The four are conscious and their injuries are not life-threatening, according to the electricity firm, while the Fire and Disaster Management Agency dispatched the Hyper Rescue squad from Tokyo to bring equipment to cool down the nuclear plant facilities.

Radioactive materials -- cesium and iodine -- were also detected around the No. 1 reactor of the plant, according to the Nuclear and Industrial Safety Agency.

The death toll has exceeded 600 so far, a police tally showed, while 200 to 300 bodies were transferred to Sendai, Miyagi Prefecture. It was also reported that another 200 bodies were transferred to gymnasiums in Iwanuma and Natori, both in Miyagi, while around 650 people are missing following the 2:46 p.m. quake with a magnitude of 8.8, the strongest ever recorded in Japan. (read more)

Cracks starting to show: China charges man with sedition over protest calls

A human rights group says an Internet activist has been charged with subversion for spreading calls on the Internet for Middle Eastern-style anti-government protests in China.

The Hong Kong-based Information Center for Human Rights and Democracy says Guo Weidong was detained on Thursday night and his home in China's eastern city of Haining searched. It says a document was delivered to his wife the next day stating that he was being charged with the vaguely defined charge of "incitement to subvert state power."

The center said Friday that the 38-year-old Guo is the ninth person to be charged for spreading the calls, which began appearing on Internet forums last month. China's authoritarian communist leaders respond harshly to all challenges to their authority. (read more)

Crescent City harbor 'destroyed' in tsunami; man swept off beach near Klamath missing at sea

It appears Crescent City and southern Oregon bore the brunt of Friday's tsunami, with officials reporting devastated harbors, sunken boats and a total of seven people swept out to sea, one of whom is presumed dead.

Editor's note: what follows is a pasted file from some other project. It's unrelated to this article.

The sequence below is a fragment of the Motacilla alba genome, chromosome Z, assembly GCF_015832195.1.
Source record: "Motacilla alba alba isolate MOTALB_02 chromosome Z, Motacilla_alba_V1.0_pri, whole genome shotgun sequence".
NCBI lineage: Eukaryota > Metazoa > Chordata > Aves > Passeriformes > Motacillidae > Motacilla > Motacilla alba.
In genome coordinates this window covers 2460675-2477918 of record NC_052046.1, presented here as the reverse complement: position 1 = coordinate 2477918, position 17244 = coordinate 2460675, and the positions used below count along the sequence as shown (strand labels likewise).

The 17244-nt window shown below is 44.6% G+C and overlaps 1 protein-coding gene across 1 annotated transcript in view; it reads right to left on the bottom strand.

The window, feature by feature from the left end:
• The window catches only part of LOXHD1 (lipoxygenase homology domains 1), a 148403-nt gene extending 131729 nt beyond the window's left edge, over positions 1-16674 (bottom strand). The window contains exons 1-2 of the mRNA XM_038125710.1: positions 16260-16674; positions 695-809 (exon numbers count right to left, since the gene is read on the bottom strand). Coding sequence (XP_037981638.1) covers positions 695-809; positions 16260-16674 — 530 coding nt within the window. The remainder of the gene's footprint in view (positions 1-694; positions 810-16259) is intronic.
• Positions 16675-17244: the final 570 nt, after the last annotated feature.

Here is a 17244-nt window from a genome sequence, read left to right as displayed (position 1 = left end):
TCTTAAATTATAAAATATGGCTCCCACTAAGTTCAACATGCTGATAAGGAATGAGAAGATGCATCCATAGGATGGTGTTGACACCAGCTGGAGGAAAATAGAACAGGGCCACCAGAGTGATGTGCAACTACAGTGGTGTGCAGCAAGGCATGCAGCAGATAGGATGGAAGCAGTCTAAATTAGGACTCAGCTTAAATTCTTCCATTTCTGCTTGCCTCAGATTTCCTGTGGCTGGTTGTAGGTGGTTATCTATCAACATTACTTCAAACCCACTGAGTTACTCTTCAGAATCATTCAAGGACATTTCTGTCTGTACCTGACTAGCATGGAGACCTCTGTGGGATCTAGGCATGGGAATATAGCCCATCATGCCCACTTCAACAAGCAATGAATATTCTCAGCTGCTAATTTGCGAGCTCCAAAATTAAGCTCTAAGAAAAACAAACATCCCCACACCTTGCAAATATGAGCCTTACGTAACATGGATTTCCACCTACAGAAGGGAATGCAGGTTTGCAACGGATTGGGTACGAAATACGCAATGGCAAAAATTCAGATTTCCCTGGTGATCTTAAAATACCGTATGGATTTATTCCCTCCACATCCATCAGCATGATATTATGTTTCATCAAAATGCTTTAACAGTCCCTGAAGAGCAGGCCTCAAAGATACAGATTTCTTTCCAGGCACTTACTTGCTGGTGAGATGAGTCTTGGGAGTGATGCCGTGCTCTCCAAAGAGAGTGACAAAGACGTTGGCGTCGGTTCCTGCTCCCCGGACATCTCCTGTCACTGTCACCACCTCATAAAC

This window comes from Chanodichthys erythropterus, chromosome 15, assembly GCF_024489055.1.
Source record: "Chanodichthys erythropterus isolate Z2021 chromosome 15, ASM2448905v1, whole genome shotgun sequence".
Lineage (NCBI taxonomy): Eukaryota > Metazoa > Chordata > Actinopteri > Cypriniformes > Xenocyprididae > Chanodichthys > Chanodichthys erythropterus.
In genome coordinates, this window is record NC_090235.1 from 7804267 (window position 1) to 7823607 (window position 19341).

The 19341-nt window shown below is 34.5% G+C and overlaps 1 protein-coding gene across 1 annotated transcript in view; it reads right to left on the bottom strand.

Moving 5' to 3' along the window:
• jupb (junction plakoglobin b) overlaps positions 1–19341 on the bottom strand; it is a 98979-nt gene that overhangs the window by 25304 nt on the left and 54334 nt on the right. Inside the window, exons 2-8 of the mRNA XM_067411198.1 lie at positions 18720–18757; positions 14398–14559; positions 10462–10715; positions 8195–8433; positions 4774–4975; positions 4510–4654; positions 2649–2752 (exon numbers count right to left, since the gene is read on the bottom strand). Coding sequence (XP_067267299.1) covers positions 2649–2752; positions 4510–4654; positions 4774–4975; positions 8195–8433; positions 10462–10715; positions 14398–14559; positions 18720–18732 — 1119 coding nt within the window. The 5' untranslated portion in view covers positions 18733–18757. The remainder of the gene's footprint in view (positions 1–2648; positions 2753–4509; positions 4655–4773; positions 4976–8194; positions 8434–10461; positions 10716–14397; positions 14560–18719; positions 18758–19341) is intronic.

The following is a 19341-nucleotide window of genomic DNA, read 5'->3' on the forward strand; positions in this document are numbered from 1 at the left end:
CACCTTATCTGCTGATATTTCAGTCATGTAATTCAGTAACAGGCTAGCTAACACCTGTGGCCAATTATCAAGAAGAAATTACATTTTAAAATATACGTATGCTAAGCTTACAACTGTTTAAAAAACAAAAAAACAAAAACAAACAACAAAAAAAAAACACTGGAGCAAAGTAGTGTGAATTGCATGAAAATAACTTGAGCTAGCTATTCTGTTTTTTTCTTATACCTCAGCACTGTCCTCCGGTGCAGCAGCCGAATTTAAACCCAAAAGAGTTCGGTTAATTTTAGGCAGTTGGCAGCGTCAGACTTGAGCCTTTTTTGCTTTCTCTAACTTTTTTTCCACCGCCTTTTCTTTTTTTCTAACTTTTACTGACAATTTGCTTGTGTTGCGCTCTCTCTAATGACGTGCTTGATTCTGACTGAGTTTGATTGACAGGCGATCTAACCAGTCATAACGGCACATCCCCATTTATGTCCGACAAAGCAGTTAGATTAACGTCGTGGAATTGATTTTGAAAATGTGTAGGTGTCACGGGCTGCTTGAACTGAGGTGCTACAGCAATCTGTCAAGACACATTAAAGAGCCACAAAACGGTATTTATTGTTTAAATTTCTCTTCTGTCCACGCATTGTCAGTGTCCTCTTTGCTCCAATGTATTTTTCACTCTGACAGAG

Triggered by a massive 8.9-magnitude earthquake in Japan, the tsunami caused tides to begin rising sharply shortly after 7:30 a.m. in Crescent City and surges pounded the coastline throughout the day, with some waves reportedly exceeding 8 feet.

Early Friday evening, the U.S. Coast Guard announced it was suspending the search for a 25-year-old man who was swept off the beach near the mouth of the Klamath River. According to officials, the man and two other people had traveled to the coast to take photos of the incoming waves when all three were swept out to sea. According to the Coast Guard, two of the people were able to get safely back to shore but the third man was not.

Authorities had not released the man's identity as of the Times-Standard's deadline Friday.

According to the dispatch center for the Curry County Sheriff's Office in Oregon, four people were also swept off a beach near Brookings after venturing down to the shore to get a closer look at the surge waves. All were able to make it back to shore, and only minor injuries were reported, according to the dispatch center.

Though both harbors were safely evacuated, the surge waves caused extensive damage to the ports in Brookings and Crescent City. (read more)

How Japan will battle the economic shock